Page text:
Trace and Isolate FAQs

After testing positive, contact tracing, quarantine and isolation are some of the many ways the University is helping to reduce the risk of COVID-19 spread within the Penn community. We acknowledge that this remains an evolving pandemic, and guidance regarding testing, isolation and quarantine may change as the situation evolves. Please check within this FAQ section for the most up-to-date information.

Please contact coronavirus@upenn.edu with any questions.

 

Testing Positive and Contact Tracing FAQs

  1. What happens when a student tests positive?

    First and foremost, noone is ever in trouble or penalized for being sick or exposed to a communicable illness. Your privacy and ability to maintain an active role in the public health process is of utmost importance.

    A contact tracer will follow-up with anyone who tests positive to ensure the person isolates and gets the needed healthcare. The contact tracer will also ask about activities leading up to infection and the contacts they may have had. These conversations are thorough, nuanced, and require collaboration between the individual and contact tracer.

    The notification of contacts is performed without identifying the source and notifies others who have had high-risk exposure.

    One goal of contact tracing is to trace and monitor contacts of infected people. Contact tracers notify individuals of their exposure through their student medical record.

    The second goal is to support the quarantine of contacts to prevent additional transmission.

  2. What is a close contact?

    With COVID-19, close contacts are identified as housemates, roommates, intimate partners, and those who spent 15+ minutes within 6 feet of a confirmed case. That last definition could identify many contacts.

    In the case of clinical and lab settings, PPE often mitigates the risk of proximity and length of exposure. In these cases, the contact tracing team will ask very detailed questions about these interactions to ensure the appropriate risk is assigned. These risk levels vary as public health guidance changes.

    Working collaboratively with the contact tracer is critical.

  3. What happens to the close contact?

    Close contacts who are identified to be at-risk of exposure to a confirmed case are notified to quarantine and offered post-exposure testing. It's important to follow public health guidance on testing, because testing too soon post-exposure may result in inaccurate test results.

    For a close contact of a confirmed case, even a negative test does NOT eliminate the need for the full 14-day quarantine in most situations. The incubation period for COVID-19 is 2-14 days.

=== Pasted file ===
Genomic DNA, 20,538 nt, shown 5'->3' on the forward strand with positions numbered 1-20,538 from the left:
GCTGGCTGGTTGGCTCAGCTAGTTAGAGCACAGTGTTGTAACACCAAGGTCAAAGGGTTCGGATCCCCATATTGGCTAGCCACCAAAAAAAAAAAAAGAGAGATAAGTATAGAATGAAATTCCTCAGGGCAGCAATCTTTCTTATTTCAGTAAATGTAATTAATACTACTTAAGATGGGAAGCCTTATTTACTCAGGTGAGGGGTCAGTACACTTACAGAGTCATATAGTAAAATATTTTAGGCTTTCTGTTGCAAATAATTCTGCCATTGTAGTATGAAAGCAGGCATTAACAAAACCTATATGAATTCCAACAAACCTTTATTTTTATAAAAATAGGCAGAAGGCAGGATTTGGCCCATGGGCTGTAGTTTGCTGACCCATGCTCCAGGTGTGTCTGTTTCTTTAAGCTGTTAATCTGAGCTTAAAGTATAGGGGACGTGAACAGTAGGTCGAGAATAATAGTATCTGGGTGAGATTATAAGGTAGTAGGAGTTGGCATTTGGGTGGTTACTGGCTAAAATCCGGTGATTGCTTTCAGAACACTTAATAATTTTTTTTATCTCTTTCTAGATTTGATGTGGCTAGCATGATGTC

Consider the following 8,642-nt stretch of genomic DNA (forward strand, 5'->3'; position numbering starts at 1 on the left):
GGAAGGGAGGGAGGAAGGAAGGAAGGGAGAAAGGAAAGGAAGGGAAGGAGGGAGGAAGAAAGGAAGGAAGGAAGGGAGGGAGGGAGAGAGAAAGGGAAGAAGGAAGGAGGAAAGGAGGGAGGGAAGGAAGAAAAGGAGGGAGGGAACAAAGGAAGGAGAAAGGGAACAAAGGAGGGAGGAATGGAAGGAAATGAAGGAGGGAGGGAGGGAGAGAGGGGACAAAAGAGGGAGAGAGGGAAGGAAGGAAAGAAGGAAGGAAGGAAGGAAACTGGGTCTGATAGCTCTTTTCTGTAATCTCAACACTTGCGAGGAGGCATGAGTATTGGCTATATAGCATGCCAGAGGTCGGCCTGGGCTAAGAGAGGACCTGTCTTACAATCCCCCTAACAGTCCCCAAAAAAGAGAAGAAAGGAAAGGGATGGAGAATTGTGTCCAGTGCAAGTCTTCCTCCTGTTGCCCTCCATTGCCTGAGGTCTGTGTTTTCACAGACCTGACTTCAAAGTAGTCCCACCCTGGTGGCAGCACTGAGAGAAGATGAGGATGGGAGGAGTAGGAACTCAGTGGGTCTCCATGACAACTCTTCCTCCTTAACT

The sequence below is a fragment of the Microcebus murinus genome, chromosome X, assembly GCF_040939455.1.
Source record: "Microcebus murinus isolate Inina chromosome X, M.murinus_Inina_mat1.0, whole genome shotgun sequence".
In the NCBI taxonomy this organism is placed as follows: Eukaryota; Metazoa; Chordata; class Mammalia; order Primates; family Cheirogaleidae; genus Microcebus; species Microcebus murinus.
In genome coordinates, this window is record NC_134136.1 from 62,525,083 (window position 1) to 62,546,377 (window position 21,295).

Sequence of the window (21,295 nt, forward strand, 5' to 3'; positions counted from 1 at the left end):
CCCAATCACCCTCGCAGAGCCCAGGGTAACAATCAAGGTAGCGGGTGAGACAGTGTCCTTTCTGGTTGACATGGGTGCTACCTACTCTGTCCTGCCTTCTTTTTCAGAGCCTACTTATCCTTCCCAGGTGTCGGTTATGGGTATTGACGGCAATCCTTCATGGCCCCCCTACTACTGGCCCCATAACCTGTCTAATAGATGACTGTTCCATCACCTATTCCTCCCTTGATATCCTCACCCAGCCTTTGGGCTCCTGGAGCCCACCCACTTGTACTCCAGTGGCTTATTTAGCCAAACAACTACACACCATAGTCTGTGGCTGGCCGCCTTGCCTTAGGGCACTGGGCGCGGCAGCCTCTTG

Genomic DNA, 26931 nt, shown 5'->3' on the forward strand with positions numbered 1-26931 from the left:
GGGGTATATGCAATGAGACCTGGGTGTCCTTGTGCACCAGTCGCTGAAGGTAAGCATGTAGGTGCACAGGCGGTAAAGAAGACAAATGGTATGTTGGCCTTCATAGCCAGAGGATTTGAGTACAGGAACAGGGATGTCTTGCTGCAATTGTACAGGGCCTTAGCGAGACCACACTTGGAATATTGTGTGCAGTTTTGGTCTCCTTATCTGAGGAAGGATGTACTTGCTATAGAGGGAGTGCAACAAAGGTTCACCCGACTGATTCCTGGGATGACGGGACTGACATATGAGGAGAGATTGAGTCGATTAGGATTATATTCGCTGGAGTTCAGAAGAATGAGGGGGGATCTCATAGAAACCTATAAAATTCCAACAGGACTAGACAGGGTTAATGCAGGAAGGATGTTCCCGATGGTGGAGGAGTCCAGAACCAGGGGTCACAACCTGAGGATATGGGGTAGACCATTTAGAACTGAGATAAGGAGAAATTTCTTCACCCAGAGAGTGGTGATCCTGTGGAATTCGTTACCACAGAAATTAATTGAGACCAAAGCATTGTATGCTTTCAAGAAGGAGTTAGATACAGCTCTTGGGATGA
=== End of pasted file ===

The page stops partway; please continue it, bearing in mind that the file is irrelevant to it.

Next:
4. Do you notify my school about my need to quarantine or isolate?

    You should feel empowered to participate in these important public health activities, and you are encouraged to notify the School (or program) yourself of your need to be out of class, clinicals or work. If that is not an option, or if you feel uncomfortable doing so, the contact tracers will notify the appropriate people on your behalf. School advisors and instructors are also aware of this policy and will not require documentation should someone indicate they are unable to attend class, clinicals or work due to illness or isolation.

    There are additional protocols in place for those with in-person clinical requirements, and the contact tracers will coordinate patient outreach with the school if the the individual has had recent patient interactions.

  5. I just found out I may have been exposed to a potential or confirmed COVID-19 case. What do I do now?

    Don’t panic. There are a couple ways you may find out about a potential exposure to a case.

    • First, understand how you can be exposed. Exposure most commonly occurs through close contact. Close contact is defined as housemates, roommates, intimate partners, and those who spent 15+ minutes within 6 feet of a confirmed case.
    • If you learned of a potential exposure and have not been contacted by a contact tracer, please use PennOpen Pass to report your exposure. 
    • If you have been notified by a contact tracer, it is important to follow all the instructions provided. Pay close attention to your testing, quarantine or isolation dates.